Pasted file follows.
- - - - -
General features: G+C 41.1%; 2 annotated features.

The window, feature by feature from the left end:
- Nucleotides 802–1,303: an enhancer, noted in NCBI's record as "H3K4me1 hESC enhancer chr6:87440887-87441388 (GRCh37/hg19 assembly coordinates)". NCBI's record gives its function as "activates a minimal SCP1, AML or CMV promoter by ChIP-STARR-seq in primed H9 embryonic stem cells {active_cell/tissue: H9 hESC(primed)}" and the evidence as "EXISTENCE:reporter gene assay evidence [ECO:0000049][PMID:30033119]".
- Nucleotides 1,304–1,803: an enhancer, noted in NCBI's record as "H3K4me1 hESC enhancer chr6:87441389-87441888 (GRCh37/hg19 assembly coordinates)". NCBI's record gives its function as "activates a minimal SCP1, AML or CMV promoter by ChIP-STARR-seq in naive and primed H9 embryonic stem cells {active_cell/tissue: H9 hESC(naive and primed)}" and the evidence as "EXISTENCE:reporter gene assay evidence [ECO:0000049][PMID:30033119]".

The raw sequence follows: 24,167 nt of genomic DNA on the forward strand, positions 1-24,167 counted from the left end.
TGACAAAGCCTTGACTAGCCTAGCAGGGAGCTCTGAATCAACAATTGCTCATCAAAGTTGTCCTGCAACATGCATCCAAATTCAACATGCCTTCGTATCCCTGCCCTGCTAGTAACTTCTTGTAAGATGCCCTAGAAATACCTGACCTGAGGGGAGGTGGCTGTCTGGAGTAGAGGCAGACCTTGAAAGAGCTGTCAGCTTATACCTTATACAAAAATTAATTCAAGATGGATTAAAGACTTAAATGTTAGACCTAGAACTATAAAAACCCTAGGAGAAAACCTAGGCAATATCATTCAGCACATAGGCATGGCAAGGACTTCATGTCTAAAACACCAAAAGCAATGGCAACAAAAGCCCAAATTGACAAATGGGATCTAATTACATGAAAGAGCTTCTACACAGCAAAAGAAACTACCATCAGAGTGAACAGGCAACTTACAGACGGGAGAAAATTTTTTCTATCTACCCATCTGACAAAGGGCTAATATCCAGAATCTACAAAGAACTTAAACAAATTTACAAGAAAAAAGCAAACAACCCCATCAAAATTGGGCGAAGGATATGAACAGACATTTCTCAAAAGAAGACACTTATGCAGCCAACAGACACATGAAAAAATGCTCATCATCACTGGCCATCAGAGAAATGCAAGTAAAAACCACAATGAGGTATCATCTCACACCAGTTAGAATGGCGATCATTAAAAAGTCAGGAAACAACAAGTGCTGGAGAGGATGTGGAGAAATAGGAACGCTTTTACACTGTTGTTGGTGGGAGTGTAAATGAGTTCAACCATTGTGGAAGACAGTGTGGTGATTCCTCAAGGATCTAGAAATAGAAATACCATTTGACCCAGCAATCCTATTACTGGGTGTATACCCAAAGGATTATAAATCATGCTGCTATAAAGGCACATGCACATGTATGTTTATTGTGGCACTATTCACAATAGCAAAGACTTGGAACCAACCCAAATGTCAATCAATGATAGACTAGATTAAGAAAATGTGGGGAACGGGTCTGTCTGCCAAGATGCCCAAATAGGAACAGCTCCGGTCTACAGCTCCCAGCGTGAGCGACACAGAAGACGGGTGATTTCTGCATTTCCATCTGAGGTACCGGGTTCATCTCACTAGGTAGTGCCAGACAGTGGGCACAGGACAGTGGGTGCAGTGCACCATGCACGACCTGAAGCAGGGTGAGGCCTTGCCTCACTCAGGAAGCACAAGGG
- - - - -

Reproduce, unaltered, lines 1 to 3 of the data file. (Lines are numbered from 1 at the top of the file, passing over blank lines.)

General features: G+C 41.1%; 2 annotated features.

The window, feature by feature from the left end:
- Nucleotides 802–1,303: an enhancer, noted in NCBI's record as "H3K4me1 hESC enhancer chr6:87440887-87441388 (GRCh37/hg19 assembly coordinates)". NCBI's record gives its function as "activates a minimal SCP1, AML or CMV promoter by ChIP-STARR-seq in primed H9 embryonic stem cells {active_cell/tissue: H9 hESC(primed)}" and the evidence as "EXISTENCE:reporter gene assay evidence [ECO:0000049][PMID:30033119]".